Daunte Wright shooting: Officer 'mistook gun for Taser'

·5 min read

The fatal shooting of a black man by a police officer in the US city of Brooklyn Center in Minnesota was an accident, the police chief has said.

Daunte Wright, 20, was shot after the officer meant to use a Taser, but mistakenly drew her gun instead, Chief Tim Gannon told reporters.

The officer was later named as Kim Potter who has worked for Brooklyn Center Police for 26 years.

Mr Wright's death has sparked protests and a curfew has been declared.

Late on Monday, crowds defied the curfew to gather for a second night outside Brooklyn Center Police headquarters. Witnesses said some threw fireworks and bottles at officers who responded with tear gas and stun grenades.

Tensions in nearby Minneapolis are high as the trial of an ex-officer accused of killing George Floyd continues.

Protesters rally outside Brooklyn Center Police Department a day after Daunte Wright was shot and killed by a police officer, in Brooklyn Center, Minnesota
Protesters rally outside Brooklyn Center Police Department a day after Daunte Wright was shot and killed by a police officer, in Brooklyn Center, Minnesota

Daunte Wright was pulled over on Sunday for a traffic violation, but there was a struggle when he tried to get back into his car.

At a news conference on Monday, Chief Gannon played a short video from the body camera worn by a policewoman, which shows Mr Wright trying to get back into his car as officers attempt to handcuff him on the side of the road.

An officer can then be heard saying "Taser, Taser, Taser" - normal police procedure before firing one of the stun guns. Mr Wright is seen to get into his car and drive away, while the same officer says: "Holy shit, I just shot him".

Fatally wounded, Mr Wright crashed a few streets away.

"It is my belief the officer meant to deploy their Taser but shot him with a single bullet," Chief Gannon said, adding: "There's nothing I can say to lessen the pain."

The officer has been placed on administrative leave - meaning she is paid while investigations take place.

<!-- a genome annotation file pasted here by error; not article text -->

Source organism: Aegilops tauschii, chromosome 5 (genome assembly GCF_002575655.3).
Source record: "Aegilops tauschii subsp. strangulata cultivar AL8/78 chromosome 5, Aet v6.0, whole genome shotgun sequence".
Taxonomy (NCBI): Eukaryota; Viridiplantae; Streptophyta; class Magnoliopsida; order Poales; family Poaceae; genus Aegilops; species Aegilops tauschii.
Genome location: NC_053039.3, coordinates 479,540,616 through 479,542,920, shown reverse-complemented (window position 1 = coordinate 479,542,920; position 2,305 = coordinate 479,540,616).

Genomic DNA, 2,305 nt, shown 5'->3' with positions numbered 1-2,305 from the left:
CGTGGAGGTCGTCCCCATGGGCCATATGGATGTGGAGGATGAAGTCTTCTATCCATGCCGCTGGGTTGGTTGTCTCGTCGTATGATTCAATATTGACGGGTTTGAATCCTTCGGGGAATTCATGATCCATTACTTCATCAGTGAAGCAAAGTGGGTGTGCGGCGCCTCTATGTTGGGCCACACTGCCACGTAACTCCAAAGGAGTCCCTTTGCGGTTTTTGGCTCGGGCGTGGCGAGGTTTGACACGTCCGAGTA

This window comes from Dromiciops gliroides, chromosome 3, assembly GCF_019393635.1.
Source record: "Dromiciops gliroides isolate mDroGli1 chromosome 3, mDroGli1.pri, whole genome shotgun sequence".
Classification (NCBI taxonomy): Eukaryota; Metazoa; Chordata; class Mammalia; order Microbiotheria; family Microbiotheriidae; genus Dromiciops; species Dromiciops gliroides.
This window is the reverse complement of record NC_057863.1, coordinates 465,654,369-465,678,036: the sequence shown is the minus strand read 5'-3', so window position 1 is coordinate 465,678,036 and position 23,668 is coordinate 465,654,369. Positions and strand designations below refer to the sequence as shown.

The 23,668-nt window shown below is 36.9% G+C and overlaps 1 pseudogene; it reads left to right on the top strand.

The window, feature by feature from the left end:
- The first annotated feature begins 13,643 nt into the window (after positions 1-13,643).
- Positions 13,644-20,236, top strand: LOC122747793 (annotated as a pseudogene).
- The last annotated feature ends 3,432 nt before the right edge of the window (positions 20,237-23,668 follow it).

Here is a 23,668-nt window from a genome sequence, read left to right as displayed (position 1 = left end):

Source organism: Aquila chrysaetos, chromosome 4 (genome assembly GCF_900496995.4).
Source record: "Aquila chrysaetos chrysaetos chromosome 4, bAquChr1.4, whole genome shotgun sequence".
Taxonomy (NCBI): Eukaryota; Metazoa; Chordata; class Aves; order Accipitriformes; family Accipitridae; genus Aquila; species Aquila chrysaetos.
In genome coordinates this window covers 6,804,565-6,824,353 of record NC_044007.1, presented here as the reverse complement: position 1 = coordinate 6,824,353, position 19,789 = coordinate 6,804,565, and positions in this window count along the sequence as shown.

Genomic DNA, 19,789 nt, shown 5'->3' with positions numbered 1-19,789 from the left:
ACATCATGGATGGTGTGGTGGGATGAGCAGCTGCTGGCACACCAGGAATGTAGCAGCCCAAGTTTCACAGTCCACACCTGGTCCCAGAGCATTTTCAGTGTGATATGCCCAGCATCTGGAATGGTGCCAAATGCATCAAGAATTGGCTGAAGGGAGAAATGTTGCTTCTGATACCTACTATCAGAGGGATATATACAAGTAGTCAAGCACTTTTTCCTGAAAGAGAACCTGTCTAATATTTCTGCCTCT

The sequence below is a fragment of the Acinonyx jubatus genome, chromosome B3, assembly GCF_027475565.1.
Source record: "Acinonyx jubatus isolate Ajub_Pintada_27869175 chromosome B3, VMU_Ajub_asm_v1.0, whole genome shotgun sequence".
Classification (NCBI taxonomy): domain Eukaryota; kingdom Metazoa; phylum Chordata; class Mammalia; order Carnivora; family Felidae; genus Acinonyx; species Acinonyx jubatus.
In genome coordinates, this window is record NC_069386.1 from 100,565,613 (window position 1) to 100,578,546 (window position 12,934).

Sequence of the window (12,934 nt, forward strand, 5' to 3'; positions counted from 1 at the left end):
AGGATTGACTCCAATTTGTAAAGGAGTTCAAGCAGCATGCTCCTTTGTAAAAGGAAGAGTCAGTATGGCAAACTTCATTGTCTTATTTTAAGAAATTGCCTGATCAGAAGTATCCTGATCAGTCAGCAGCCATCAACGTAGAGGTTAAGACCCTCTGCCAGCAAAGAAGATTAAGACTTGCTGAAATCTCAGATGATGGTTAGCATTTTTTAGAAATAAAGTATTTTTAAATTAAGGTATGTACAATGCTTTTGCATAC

At the same news conference, Brooklyn Center Mayor Mike Elliott said he would do everything in his power to "ensure justice is done for Daunte Wright".

"Our hearts are aching right now, we are in pain right now. We recognise this couldn't have happened at a worse time. This is happening at a time that all of our community, all of America, indeed all of the world is watching," he said.

Protests and overnight curfew

Angry protests erupted in Brooklyn Center on Sunday night as news of Mr Wright's death spread.

Hundreds of protesters chanting his name gathered late outside the police headquarters.

About 20 businesses in a nearby shopping centre were later broken into, the StarTribune reported, with sporadic looting spreading to parts of Minneapolis.

It prompted authorities to enforce an overnight curfew on Sunday night, and on Monday, the mayors of Minneapolis and neighbouring St Paul declared a local state of emergency. Another curfew is in place from 19:00 to 06:00 local time across the two cities.

As darkness fell on Monday, riot police ordered protesters to disperse but the crowd remained, CBS reported. Police then began deploying gas canisters and stun grenades, reporters at the scene said.

Members of the Minnesota National Guard, already deployed for the trial on murder charges of Derek Chauvin, have also been sent to Brooklyn Center.

National ice hockey, basketball and baseball games that were due to take place on Monday night were postponed.

At the scene

Barbara Plett-Usher, BBC News

One sign at the protest captured the mood: "During the trial!!?" it read in bright orange letters.

"It's ridiculous," said the young man carrying it. "They know they have a delicate relationship with the black community right now and they should look to be making amends, not this."

City officials had said the shooting could not have happened at a worse time, with tensions high over the George Floyd case.

Some protesters threw bottles and shot fireworks toward police lines. They vented their rage as officers in riot gear stood impassively. "You took his life, for what?" screamed a young woman.

"He was a son, he was a father, he was a black man that deserved to live." "Do you know the difference between a gun and a taser?" shouted someone else. "Hell yeah," roared the crowd, scorning the police chief's belief that the shooting was a tragic mistake.

"There's no room for accidents," said one man. "The fact is that we lost another young black male to a police officer.'

Map
Map

How has Daunte Wright's family reacted?

Mr Wright's mother, Katie, said her heart had been "broken in a thousand pieces... I miss him so much".

"He was my life, he was my son and I can never get that back," she said on Monday. "Because of a mistake? Because of an accident?"

Earlier, she told how her son had called her during the traffic stop. He said he had been pulled over because of "air fresheners hanging from his rear-view mirror". She said she then heard scuffling and the phone line was cut.

"A minute later, I called and his girlfriend answered, who was the passenger in the car, and said that he'd been shot... and my son was laying there lifeless."

Why Minneapolis is tense

The trial of Derek Chauvin over the death of George Floyd has been under way in the city for two weeks now.

Mr Chauvin was filmed kneeling on Mr Floyd's neck for more than nine minutes during an arrest operation in Minneapolis last May.

The footage of the incident sparked global protests against racism.

The trial is now into its third week and law enforcement officials have been bracing for possible unrest once the jury reaches a verdict.

George Floyd's death sparked waves of protests around the city, many peaceful but some violent with hundreds of buildings damaged.